Inside Microsoft's big US military bet

As big technology companies such as Google face internal pressure over Pentagon contracts, the president of Microsoft, Brad Smith, is offering the military complete support.

“This country has always relied on having access to the best technology, certainly the best technology that American companies make,” he said during an exclusive interview with FOX Business’ Maria Bartiromo on Wednesday.  “We want this country, and we especially those that serve this country, to know we at Microsoft have their back.”

This comes on the heels of the U.S. Army’s recent decision to award Microsoft with a $480 million contract to provide augmented reality headsets to soldiers in combat.

While taking part in a panel discussion on Saturday at the Reagan National Defense Forum, Smith admitted that “there is some angst” expressed by employees at “some” workforces, including Microsoft, over the tech giant's involvement in government contracts.

In June, Google dropped a Pentagon artificial intelligence contract after thousands of Google employees raised objections.

However, while Smith didn’t specify whether the outcry prompted Microsoft to uproot some of its policies, he acknowledged that Microsoft would take collective action to address “questions and concerns” of workers.

“As we see artificial intelligence entering the world of the militaries around the world, as people are asking questions about autonomous weapons, we’ll be engaged,  but we’ll be engaged as a civic participant,” he said.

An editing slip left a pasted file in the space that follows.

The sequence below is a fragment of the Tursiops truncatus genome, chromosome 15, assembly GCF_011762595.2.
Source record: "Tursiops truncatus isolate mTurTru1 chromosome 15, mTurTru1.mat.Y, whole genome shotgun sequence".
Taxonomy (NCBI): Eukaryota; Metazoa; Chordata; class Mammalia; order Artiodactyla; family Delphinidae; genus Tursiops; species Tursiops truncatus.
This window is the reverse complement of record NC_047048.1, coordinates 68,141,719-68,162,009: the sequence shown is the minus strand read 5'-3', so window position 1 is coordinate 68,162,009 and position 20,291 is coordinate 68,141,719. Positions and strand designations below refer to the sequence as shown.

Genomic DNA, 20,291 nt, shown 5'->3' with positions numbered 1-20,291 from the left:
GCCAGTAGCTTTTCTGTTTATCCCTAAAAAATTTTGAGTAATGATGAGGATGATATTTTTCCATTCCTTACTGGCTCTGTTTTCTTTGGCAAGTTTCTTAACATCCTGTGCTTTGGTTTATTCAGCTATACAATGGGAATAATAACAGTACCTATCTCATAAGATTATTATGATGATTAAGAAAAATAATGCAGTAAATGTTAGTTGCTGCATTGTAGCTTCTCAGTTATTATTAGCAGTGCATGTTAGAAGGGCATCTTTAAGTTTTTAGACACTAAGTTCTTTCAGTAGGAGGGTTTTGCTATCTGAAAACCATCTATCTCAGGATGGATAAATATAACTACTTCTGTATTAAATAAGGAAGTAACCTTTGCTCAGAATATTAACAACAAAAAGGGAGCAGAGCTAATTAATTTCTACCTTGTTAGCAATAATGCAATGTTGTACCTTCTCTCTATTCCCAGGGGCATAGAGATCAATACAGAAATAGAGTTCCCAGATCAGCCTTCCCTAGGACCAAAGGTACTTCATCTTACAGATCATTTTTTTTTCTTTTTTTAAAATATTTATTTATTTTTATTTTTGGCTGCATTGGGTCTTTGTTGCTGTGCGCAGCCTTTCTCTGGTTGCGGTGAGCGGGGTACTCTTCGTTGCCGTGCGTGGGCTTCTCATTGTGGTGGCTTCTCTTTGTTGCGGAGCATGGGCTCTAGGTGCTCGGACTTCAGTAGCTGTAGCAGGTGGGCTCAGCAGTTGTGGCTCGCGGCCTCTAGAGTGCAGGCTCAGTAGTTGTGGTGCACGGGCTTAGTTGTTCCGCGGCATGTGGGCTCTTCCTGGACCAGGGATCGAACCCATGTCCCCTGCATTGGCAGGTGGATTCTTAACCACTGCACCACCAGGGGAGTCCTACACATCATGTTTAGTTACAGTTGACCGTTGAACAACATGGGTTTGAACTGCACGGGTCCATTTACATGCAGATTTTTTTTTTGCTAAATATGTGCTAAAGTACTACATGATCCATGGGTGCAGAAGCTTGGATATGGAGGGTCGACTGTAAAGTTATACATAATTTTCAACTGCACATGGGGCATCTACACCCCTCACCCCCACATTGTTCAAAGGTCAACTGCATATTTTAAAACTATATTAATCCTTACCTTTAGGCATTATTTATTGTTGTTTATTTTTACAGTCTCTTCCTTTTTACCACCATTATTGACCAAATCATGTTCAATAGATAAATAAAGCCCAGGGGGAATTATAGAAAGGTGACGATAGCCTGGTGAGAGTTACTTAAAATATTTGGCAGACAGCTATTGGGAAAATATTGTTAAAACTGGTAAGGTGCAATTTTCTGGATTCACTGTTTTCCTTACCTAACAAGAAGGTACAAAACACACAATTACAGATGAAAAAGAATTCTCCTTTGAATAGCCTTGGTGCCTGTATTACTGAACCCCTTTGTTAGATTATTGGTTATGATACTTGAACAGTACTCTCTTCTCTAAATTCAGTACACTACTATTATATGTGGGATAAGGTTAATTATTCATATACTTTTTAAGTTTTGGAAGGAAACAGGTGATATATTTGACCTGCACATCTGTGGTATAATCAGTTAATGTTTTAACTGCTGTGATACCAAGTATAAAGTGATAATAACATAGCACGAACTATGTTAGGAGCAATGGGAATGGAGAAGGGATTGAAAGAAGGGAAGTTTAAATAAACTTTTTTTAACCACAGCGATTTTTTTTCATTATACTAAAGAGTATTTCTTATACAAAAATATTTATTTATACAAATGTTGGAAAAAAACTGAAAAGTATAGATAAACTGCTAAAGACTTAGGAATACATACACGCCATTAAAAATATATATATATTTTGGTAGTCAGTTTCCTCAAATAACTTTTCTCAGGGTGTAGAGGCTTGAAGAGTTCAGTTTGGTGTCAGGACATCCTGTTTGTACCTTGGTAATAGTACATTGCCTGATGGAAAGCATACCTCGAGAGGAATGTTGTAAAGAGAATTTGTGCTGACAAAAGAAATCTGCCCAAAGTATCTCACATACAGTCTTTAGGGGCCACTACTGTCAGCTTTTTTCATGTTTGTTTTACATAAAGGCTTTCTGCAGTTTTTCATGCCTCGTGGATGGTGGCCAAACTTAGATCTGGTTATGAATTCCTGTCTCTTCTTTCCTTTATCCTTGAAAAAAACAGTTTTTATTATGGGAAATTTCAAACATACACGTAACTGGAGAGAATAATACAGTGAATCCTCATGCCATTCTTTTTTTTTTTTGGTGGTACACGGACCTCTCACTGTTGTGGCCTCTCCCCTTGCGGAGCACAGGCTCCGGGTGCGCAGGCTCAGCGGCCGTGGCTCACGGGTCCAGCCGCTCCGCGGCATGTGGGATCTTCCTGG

“We’ll use our voice, we’ll work with people, [and] work with the military to address these issues in a way that I think will show the public that we live in a country where the U.S. military has always honored the importance of a strong code of ethics.”

This isn’t the first time a big Microsoft exec has shed light on the company's position over its engagement with the U.S. military.

In July, during an interview with Bartiromo, Microsoft CEO Satya Nadella addressed the apprehensions over the company’s contract with the U.S. Immigration and Customs Enforcement, making it clear that they “would not participate in any projects that would go against fundamental human rights” but pointed out how it’s important for tech companies to pitch in.